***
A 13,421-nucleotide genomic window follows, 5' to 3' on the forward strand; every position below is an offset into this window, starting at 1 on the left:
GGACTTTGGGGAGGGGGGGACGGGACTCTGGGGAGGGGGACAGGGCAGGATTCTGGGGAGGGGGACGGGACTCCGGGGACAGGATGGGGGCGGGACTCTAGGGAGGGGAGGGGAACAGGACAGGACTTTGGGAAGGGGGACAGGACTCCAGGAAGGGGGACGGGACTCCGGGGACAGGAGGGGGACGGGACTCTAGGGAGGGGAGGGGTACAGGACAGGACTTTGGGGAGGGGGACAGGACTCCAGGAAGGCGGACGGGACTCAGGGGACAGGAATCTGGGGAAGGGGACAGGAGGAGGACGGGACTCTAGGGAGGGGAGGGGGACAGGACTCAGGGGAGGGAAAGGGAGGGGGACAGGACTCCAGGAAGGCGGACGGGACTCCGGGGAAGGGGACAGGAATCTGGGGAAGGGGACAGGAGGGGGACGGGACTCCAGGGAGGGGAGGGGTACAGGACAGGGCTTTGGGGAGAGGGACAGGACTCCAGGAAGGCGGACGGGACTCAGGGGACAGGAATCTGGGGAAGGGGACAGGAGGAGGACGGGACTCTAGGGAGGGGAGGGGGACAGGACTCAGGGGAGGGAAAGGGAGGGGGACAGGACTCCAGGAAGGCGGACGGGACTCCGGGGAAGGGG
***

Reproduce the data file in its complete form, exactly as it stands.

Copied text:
A 13,421-nucleotide genomic window follows, 5' to 3' on the forward strand; every position below is an offset into this window, starting at 1 on the left:
GGACTTTGGGGAGGGGGGGACGGGACTCTGGGGAGGGGGACAGGGCAGGATTCTGGGGAGGGGGACGGGACTCCGGGGACAGGATGGGGGCGGGACTCTAGGGAGGGGAGGGGAACAGGACAGGACTTTGGGAAGGGGGACAGGACTCCAGGAAGGGGGACGGGACTCCGGGGACAGGAGGGGGACGGGACTCTAGGGAGGGGAGGGGTACAGGACAGGACTTTGGGGAGGGGGACAGGACTCCAGGAAGGCGGACGGGACTCAGGGGACAGGAATCTGGGGAAGGGGACAGGAGGAGGACGGGACTCTAGGGAGGGGAGGGGGACAGGACTCAGGGGAGGGAAAGGGAGGGGGACAGGACTCCAGGAAGGCGGACGGGACTCCGGGGAAGGGGACAGGAATCTGGGGAAGGGGACAGGAGGGGGACGGGACTCCAGGGAGGGGAGGGGTACAGGACAGGGCTTTGGGGAGAGGGACAGGACTCCAGGAAGGCGGACGGGACTCAGGGGACAGGAATCTGGGGAAGGGGACAGGAGGAGGACGGGACTCTAGGGAGGGGAGGGGGACAGGACTCAGGGGAGGGAAAGGGAGGGGGACAGGACTCCAGGAAGGCGGACGGGACTCCGGGGAAGGGG